To the Members of the Pennsylvania Senate:
The Pennsylvania Parks & Forests Foundation’s mission is to steward our state parks and forests. We and our 49 chapters work to ensure a place where Pennsylvanians can safely recreate, investing time, talent, and money.
We have watched Sunday hunting legislation in the past, and thought the compromise bill passed last session provided ample additional opportunities for hunting while not placing non-consumptive users at risk or deterring them from enjoying our public lands.
This law went into effort in 2020, during a pandemic.
And now there are those who are calling it a “success.”
How? Why? And for whom?
While we are not anti-hunting, we ARE pro-safety and pro-rest. We strongly oppose the lifting of a Sunday hunting moratorium and placing the decision about Sunday hunting solely in the hands of the Game Commission.
Sunday hunting should not be about the economics of one agency; it is about care of wildlife and the shared resource we call our public lands. The bill would affect all public lands where hunting is allowed, not just state game lands. Any decision on Sunday hunting should be left in the hands of the General Assembly, where it has traditionally been, because the decision involves a wide range of issues (social mores, recreation, to name but two) that go well beyond hunting and wildlife management and the legislature is better positioned to make those decisions on behalf of ALL citizens of the Commonwealth.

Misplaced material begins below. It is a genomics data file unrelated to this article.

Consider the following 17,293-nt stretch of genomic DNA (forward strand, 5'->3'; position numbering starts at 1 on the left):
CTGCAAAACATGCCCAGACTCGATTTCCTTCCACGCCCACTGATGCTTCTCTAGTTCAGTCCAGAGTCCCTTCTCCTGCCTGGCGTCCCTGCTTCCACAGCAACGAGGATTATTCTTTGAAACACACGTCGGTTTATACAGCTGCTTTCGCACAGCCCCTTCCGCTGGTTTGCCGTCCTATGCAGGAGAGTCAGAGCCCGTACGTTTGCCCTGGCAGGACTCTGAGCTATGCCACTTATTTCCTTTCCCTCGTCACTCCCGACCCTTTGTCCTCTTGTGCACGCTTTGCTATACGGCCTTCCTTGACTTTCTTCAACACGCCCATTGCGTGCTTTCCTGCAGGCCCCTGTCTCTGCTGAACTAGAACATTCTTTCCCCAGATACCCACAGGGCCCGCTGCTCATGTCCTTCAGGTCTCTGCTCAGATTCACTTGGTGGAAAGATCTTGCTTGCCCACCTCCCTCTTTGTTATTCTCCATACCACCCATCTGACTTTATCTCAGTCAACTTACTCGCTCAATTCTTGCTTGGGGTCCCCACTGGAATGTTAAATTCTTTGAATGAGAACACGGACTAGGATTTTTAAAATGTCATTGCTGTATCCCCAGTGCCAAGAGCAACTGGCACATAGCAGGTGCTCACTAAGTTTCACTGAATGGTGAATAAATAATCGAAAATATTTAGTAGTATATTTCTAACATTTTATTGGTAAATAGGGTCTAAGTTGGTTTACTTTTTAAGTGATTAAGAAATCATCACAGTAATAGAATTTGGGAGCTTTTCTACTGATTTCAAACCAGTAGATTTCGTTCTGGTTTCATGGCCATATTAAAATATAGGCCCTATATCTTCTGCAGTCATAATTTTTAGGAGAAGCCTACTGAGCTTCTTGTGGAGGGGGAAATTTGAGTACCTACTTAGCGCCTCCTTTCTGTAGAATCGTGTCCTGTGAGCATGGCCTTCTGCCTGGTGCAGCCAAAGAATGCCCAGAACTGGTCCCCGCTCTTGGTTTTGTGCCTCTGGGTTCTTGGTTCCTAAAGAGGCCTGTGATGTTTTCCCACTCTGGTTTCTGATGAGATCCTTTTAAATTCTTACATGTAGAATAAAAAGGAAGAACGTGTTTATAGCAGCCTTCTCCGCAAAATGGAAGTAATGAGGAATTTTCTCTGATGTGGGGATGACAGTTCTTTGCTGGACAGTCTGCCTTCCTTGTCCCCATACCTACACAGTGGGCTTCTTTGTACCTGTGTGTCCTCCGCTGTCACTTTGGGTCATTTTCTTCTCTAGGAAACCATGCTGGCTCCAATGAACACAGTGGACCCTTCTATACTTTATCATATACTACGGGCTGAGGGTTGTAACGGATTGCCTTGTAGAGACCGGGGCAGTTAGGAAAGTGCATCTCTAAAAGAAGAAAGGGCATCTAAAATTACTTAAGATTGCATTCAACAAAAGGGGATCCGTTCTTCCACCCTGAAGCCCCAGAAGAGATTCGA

Hundreds of thousands of non-hunters use our public and private lands regularly. Sunday hunting would impact all recreationists including hikers, trail runners, bikers, families and youth groups, dog walkers, birders, and equestrians.
Most of the Commonwealth’s residents would like at least one day a week to stroll in our woodlands and forests without the fear of guns or hunting and the perceived – and sometimes real – safety issues they create. Last year, there were three incidences of shootings in our parks and forests, two of which were fatal. While the incidents did not occur on Sunday, this does not negate their importance.
Pennsylvania families and groups like ours specifically plan trips on Sundays to avoid conflicts with hunters and to enjoy wild places with peace of mind. Many of these people are not comfortable recreating in areas where gun shots can be heard and hunting may occur. We believe that non-hunters should be able to enjoy our state peacefully for at least one day a week. It is as simple as that.
Surveys taken ahead of preparation of the Statewide Comprehensive Outdoor Recreation Plan place hunting 13th on the list of popular outdoor pursuits – behind hiking, running, visiting historic sites and nature centers, scenic drives, camping, bird- or wildlife-watching, kayaking, picnicking, bicycling, fishing, night sky viewing, and swimming. Barely one-third of everyone surveyed even participated in hunting during the year previous to the survey, compared to 72% who hike or run.
Hunters enjoy access to the woods six days a week (and now, thanks to the compromise law, seven days on some occasions). Please allow ONE day to be set aside for quiet enjoyment of the public lands we all share.